Dairy Queen buildings waiting on changes
Court to review sales on Aug. 8

By DAVE RANK - Daily News

July 30, 2014

WEST BEND - The sales of the two vacant Dairy Queen restaurants in West Bend earlier this month are pending until the circuit court judge gives a final approval.

That approval is anticipated next week, Port Washington State Bank President and Chief Executive Officer Steve Schowalter said Tuesday.

“Aug. 8 is set for the court to review the sales transaction and confirm it,” Schowalter said.

Former local DQ owners Dan and Ashley Schuster closed their restaurants in January due to declining business. The sites then went into foreclosure with Port Washington State Bank as the primary mortgage holder. The DQs were sold in a sheriff’s auction about two weeks ago.

The south DQ property at 1200 S. Main St., across the street from the West Bend City Hall and Police Department, was purchased by West Bend Real Estate Investments LLC, represented by Waukesha attorney Tim Randall.

Randall is chief legal counsel and chief development officer for Wisconsin Hospitality Group LLC, which operates 120 Pizza Hut and Applebee’s Grill & Bar restaurants in Wisconsin. It also owns the WingStreet brand.

Randall said he was acting as agent for an entirely different client in the DQ sale. “Wisconsin Hospitality Group has nothing to do with the Dairy Queen property,” he said.

A group of investors formed West Bend Real Estate Investments, Randall said. “They’re totally separate people (from Wisconsin Hospitality Group).” The two business groups do not even know each other, Randall said.

He declined to name the DQ site investors or what they want to do with the South Main Street site.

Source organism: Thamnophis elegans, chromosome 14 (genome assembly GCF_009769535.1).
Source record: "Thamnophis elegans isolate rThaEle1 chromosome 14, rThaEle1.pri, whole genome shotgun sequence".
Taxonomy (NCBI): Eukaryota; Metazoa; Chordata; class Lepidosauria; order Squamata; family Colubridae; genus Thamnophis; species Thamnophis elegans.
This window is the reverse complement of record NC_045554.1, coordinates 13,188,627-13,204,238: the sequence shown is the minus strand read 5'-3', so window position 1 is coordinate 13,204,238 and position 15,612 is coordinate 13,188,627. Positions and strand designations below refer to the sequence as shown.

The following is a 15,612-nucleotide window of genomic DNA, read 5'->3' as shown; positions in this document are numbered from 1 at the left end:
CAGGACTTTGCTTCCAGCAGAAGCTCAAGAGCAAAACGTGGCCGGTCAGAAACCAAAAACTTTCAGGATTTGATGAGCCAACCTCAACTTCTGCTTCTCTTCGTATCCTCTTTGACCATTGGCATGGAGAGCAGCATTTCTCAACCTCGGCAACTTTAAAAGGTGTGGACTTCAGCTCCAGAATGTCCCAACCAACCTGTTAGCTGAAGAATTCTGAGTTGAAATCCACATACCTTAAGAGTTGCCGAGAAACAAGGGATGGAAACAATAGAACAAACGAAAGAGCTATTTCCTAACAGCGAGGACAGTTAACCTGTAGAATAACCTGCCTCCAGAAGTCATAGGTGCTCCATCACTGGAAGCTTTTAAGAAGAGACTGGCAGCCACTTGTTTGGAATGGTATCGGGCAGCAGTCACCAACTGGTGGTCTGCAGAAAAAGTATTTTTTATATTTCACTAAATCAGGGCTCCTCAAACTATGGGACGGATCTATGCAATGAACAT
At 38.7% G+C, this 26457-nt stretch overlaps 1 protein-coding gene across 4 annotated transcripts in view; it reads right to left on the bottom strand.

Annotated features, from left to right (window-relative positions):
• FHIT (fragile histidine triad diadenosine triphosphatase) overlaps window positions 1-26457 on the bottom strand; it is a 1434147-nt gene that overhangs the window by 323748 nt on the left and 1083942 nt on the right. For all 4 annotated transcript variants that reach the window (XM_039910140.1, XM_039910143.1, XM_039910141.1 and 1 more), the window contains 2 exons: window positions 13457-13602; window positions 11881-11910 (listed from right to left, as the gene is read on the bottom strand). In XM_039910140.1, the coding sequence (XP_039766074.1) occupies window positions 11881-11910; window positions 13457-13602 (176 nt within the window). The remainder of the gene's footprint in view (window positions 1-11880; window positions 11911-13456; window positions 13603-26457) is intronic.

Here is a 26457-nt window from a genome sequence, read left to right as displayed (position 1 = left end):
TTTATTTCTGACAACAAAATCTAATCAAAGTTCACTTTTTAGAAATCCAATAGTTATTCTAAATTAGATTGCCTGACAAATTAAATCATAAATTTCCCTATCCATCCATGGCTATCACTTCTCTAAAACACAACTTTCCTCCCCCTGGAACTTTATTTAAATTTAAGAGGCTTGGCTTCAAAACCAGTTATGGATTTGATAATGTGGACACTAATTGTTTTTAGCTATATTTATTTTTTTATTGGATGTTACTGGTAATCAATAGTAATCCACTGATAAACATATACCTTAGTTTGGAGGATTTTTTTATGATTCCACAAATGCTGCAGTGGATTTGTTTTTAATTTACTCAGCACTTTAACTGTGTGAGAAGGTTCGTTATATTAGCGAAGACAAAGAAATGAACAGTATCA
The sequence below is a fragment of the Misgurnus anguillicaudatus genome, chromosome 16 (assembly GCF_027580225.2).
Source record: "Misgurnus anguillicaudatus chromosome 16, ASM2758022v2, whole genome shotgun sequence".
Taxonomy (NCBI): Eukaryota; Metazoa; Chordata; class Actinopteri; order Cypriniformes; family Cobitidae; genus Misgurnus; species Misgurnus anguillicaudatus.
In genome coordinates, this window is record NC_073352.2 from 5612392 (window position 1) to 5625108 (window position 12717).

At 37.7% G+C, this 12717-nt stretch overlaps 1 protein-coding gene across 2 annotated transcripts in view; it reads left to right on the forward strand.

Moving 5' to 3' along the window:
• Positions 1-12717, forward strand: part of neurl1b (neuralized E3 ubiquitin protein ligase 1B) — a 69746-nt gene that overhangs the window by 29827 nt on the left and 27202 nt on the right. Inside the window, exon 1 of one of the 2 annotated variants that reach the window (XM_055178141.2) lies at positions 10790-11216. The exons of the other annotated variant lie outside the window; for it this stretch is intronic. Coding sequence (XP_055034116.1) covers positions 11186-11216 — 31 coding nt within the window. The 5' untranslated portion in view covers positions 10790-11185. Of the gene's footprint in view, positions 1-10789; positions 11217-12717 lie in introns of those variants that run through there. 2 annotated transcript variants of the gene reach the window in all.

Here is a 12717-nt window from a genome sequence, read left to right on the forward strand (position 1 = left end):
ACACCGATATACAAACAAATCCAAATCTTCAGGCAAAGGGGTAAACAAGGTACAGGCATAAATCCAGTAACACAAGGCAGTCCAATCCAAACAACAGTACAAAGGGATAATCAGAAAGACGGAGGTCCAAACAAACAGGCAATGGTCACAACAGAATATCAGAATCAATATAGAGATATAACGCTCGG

“They asked that they not be identified,' he said. 'They do have plans for the building. They’re just not ready to release what they’re doing.”

Pending court approval, the South Main Street property is being bought for $550,001. The west DQ property was purchased by Port Washington Bank for $220,000, the listed price.

“The bank was the buyer for the moment,” Schowalter said. “We will be selling it.”

Schowalter said the bank has received a few informal inquiries on the property, “but we have nothing pending, yet.”

After the court approves the sales, Schowalter said, “we’ll probably pursue a couple of those casual offers. We’ll update the (property) valuations and see where it goes.”

The restaurant equipment in both building were not included in the sales, Schowalter said.

The bank will discuss the potential sale of equipment with the South Main Street DQ buyer next week, the bank president said. “We may have an equipment auction, if we don’t have a buyer.”

Before the closings, Dairy Queen had a presence in the city for 61 years.